Webinar: Demand to Establish State Commission of Inquiry Into Failures of October 7

On 4 July 2024, Zulat held a webinar on the demand to establish a state commission of inquiry into the failures of October 7. The participants included Eyal Eshel, father of the late Roni Eshel, an IDF soldier posted on the Gaza border who was murdered by Hamas terrorists; Attorney Dafna Holtz-Lechner, a public law expert and petitioner to the Supreme Court; Prof. Raanan Sulitzeanu-Kenan of Hebrew University’s School of Public Policy; MK Rabbi Gilad Kariv of the Labor Party; former minister Yizhar Shai, whose son Staff Sergeant Yaron Uri Shai was killed in battle at Kerem Shalom; and Major General (res.) Gadi Shamni. The panel was moderated by journalist Tal Schneider.

Eyal Eshel:It’s been weeks that we have been seeking to meet with the IDF Chief of Staff, but to no avail so far. In another three months, I’ll be sending my other daughter to enlist in the army. How can I do that amid such a lack of trust? The military echelon needs to pay the price. We are not driven by revenge; I want justice to come to light for the children who will enlist tomorrow.”

Attorney Daphna Holtz-Lechner: “The army has been working nonstop to appear before a commission of inquiry. Not only is there no need to wait, but the time that has passed is to our detriment. A commission of inquiry is like a court, where you are supposed to remember your testimony. It is difficult to remember every detail after nine months. Evidence can disappear, be shredded, or get lost.”

Prof. Raanan Sulitzeanu-Kenan, who wrote Zulat’s position paper on the establishment of a commission of inquiry: “We researched many inquiry commissions in Israel and other countries, and we saw that the factor that most influences its appointment is the public prominence of the issue. If it remains on the agenda, chances significantly increase of a commission being established.”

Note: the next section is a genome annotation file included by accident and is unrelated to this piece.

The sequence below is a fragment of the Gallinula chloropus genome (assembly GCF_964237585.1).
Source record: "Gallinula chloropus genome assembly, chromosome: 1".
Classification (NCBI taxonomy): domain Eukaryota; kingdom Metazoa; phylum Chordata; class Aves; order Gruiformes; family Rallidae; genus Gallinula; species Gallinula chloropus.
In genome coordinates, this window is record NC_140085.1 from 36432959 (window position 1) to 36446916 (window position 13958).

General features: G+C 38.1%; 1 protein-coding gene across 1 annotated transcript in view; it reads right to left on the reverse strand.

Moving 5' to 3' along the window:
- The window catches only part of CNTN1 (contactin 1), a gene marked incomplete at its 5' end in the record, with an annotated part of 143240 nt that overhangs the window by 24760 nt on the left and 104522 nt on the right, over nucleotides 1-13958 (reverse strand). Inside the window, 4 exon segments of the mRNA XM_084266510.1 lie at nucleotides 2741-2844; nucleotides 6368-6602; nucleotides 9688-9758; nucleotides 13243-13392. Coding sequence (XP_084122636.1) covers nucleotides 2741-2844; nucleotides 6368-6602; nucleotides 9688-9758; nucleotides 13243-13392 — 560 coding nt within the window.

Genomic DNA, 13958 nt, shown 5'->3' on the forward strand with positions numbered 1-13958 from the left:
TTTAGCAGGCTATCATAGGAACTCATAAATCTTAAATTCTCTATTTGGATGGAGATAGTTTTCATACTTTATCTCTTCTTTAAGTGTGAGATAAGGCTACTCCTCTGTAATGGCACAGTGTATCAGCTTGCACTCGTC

MK Gilad Kariv: “In a properly functioning country it is not up to the Supreme Court to appoint a state commission of inquiry. However, ours is presently not a properly functioning country due to the failures of the executive branch and the weakness of the legislative branch. We need judicial intervention, which we wish were unnecessary. I would also expect President Herzog to make his voice heard on the matter.”.

Yizhar Shai: “Studies show that victims of traumatic events cannot start to recover until the culprits are found and responsibility is assumed. Only then does the healing process begin. Here, an entire nation must begin healing.”

Gadi Shamni: “Inquiry is the lifeblood of the state. Israel can find itself facing a real existential threat. It is important to investigate the decision-making process and the interface with the military echelon.”.

Watch (Hebrew, no subtitles):



Dr. Maha Sabbah Karkabi